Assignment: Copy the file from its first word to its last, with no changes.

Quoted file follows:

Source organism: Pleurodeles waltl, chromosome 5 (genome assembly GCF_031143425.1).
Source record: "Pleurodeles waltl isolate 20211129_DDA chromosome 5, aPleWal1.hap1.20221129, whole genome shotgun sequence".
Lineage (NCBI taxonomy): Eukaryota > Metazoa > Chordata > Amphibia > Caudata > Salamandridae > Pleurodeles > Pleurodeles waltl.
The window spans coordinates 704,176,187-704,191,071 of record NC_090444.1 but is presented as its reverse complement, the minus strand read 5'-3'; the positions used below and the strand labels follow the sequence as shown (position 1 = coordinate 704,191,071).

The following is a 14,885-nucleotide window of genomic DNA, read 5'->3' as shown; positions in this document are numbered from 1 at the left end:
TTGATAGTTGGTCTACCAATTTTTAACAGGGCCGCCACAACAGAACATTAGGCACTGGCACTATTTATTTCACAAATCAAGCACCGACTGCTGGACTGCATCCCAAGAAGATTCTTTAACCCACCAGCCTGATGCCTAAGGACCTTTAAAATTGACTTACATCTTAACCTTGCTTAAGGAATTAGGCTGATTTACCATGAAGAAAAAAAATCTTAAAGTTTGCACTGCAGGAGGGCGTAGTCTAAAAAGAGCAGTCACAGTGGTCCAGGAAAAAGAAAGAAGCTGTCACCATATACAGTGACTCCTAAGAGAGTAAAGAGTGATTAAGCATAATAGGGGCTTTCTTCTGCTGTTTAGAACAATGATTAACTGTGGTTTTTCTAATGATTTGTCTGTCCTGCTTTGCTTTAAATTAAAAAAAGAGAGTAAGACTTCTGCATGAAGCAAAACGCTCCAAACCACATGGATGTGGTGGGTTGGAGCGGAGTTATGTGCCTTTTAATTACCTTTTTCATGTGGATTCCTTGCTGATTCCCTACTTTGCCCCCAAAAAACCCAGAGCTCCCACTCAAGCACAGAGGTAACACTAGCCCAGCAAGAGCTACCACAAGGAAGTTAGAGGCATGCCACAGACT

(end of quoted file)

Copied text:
Source organism: Pleurodeles waltl, chromosome 5 (genome assembly GCF_031143425.1).
Source record: "Pleurodeles waltl isolate 20211129_DDA chromosome 5, aPleWal1.hap1.20221129, whole genome shotgun sequence".
Lineage (NCBI taxonomy): Eukaryota > Metazoa > Chordata > Amphibia > Caudata > Salamandridae > Pleurodeles > Pleurodeles waltl.
The window spans coordinates 704,176,187-704,191,071 of record NC_090444.1 but is presented as its reverse complement, the minus strand read 5'-3'; the positions used below and the strand labels follow the sequence as shown (position 1 = coordinate 704,191,071).

The following is a 14,885-nucleotide window of genomic DNA, read 5'->3' as shown; positions in this document are numbered from 1 at the left end:
TTGATAGTTGGTCTACCAATTTTTAACAGGGCCGCCACAACAGAACATTAGGCACTGGCACTATTTATTTCACAAATCAAGCACCGACTGCTGGACTGCATCCCAAGAAGATTCTTTAACCCACCAGCCTGATGCCTAAGGACCTTTAAAATTGACTTACATCTTAACCTTGCTTAAGGAATTAGGCTGATTTACCATGAAGAAAAAAAATCTTAAAGTTTGCACTGCAGGAGGGCGTAGTCTAAAAAGAGCAGTCACAGTGGTCCAGGAAAAAGAAAGAAGCTGTCACCATATACAGTGACTCCTAAGAGAGTAAAGAGTGATTAAGCATAATAGGGGCTTTCTTCTGCTGTTTAGAACAATGATTAACTGTGGTTTTTCTAATGATTTGTCTGTCCTGCTTTGCTTTAAATTAAAAAAAGAGAGTAAGACTTCTGCATGAAGCAAAACGCTCCAAACCACATGGATGTGGTGGGTTGGAGCGGAGTTATGTGCCTTTTAATTACCTTTTTCATGTGGATTCCTTGCTGATTCCCTACTTTGCCCCCAAAAAACCCAGAGCTCCCACTCAAGCACAGAGGTAACACTAGCCCAGCAAGAGCTACCACAAGGAAGTTAGAGGCATGCCACAGACT